New HIIT Training Technique – Not The Same 'ol HIIT!

Yes, there's already a new HIIT training technique.

I know the entire concept of high intensity interval training is fairly new in and of itself, but things change quickly – hopefully not as frequently as new iPod models, or you may be changing techniques three times before you're even warmed up!

There are already several variations of HIIT, but the changing variables tend to be either the duration of the intervals or the different equipment / methods (exercise bike, sprinting, elliptical machine, etc.).

You do not have to completely abandon your "old school" HIIT training, because let's face it: any technique is better than none. In fact, the old way is still amazingly effective, and you may actually prefer it, but I've absolutely fallen in love with the "new school."

HIIT Training 2.0

This new technique is most effective and easiest to perform on an exercise bike, which just happens to be my weapon of choice for my HIIT workouts. You can adapt this method to sprinting or ellipticals as well, but I've always liked the exercise bike, because I can use it anytime right here at home (none of those "I do not have time to drive to the gym excuses" !).

Ok, so keeping with the exercise bike example, I, along with most other HIIT'ers, would (back in the old days of about two weeks ago) pedal along at a high intensity pace (100-150RPM) for a certain amount of time (30-60seconds), followed by a low intensity pace (50-75RPM) for a bit, then rinse and repeat.

As I said, these works wonders for anyone who can really keep up the intensity for a relatively short amount of time. Most HIIT sessions take only about 10-20 minutes; If you're thinking longer than that, then you probably overlooked the "high intensity" portion of HIIT

The only problem I was having, as my endurance increased and my intensity got higher and higher to keep up, during my high intensity intervals, I was topping out over 160-170RPM (rotations per minute).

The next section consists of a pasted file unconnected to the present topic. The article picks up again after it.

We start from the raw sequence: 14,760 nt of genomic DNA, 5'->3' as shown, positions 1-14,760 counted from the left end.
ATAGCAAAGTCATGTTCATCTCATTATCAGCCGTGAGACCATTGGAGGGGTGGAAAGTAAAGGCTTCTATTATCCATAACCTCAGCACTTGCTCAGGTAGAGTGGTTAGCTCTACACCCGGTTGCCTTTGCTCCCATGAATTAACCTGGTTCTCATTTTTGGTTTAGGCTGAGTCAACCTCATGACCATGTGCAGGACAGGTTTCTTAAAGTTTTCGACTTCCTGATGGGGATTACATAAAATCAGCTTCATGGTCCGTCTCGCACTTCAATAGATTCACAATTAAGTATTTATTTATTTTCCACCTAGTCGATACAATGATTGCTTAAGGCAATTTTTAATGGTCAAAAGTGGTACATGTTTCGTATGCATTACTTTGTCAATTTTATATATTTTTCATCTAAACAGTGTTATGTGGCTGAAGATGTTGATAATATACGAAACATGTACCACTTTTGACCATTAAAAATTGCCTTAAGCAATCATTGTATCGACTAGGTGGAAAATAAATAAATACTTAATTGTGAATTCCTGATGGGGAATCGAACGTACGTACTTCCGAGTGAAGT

Not only did this make me look like a bouncing, schizophrenic lunatic, it put unnecessary stress on my knees and hips.

But, how can I keep up the intensity without continuing to increase my RPM?

Viva La Resistance

Resistance. So simple, yet I never thought of it, until I was browsing and read an article by Craig Ballantyne.

Craig knows his stuff, so the idea really intrigued me. He writes for several health and fitness magazines, including Men's Health and Men's Fitness, and he creates some excellent workouts for everyone from beginners to elite athletes (Heard of the Bodyweight 500? You can thank Craig for that one as you struggle to pick yourself up off the floor).

So, by keeping the RPM constant and adjusting the resistance up and down for each interval, you get the same benefits of high intensity vs. low intensity, but without the potential joint stress.

If you're already doing HIIT on a regular basis, try it out as a change-up to your regular routine. For the first-timers, be sure to read the original HIIT article for more background on the training method itself, then try out both techniques.

HIIT By The Numbers

We're all at different fitness levels, but I'll give you my numbers as something to compare to if you need to figure out how your current RPM technique will convert to the resistance technique:

"Old School" (adjusting RPM)

  • Low intensity intervals: 70RPM on resistance level 5 for 30 seconds
  • High intensity intervals: 150RPM on resistance level 5 for 30 seconds

Here's what I do now to achieve the same level of intensity and work while keeping the RPM constant:

"New School" (adjusting resistance level)

  • Low intensity intervals: 100RPM on resistance level 3 (out of 10) for 60 seconds
  • High intensity intervals: 100RPM on resistance level 8 (out of 10) for 60 seconds

Again, you can play around with the numbers since everyone's body and equipment is going to be different, as long as you stick with the basic idea of ​​adjusting resistance levels while keeping RPM fairly constant.

Adapting To Other Methods

If you usually do cardio on another type of machine, like an elliptical for example, then adapting this technique to your workout should be fairly easy, as most exercise equipment has an option to digitally or manually increase resistance.

For example, on a treadmill, rather than increasing the speed, you could increase the incline during your high intensity intervals, then bring the incline back down during the low intensity intervals.

If you're not part of the pasty, digital-world bundle, and you prefer to actually run out in the real world, things get a little bit trickier.

When you're using running as your HIIT method, your high intensity intervals are going to be significantly shorter, because not many people can maintain a true sprinting pace for 30-60 seconds.

You can always experiment with those attractive running parachutes to increase resistance, but you may find them to be a bit impractical with the shooter intervals, in which case you can just keep it "old school."

No matter what method, technique, or variation you choose, you simply can not go wrong with any type of HIIT training .

Source by Brandon Johnsonn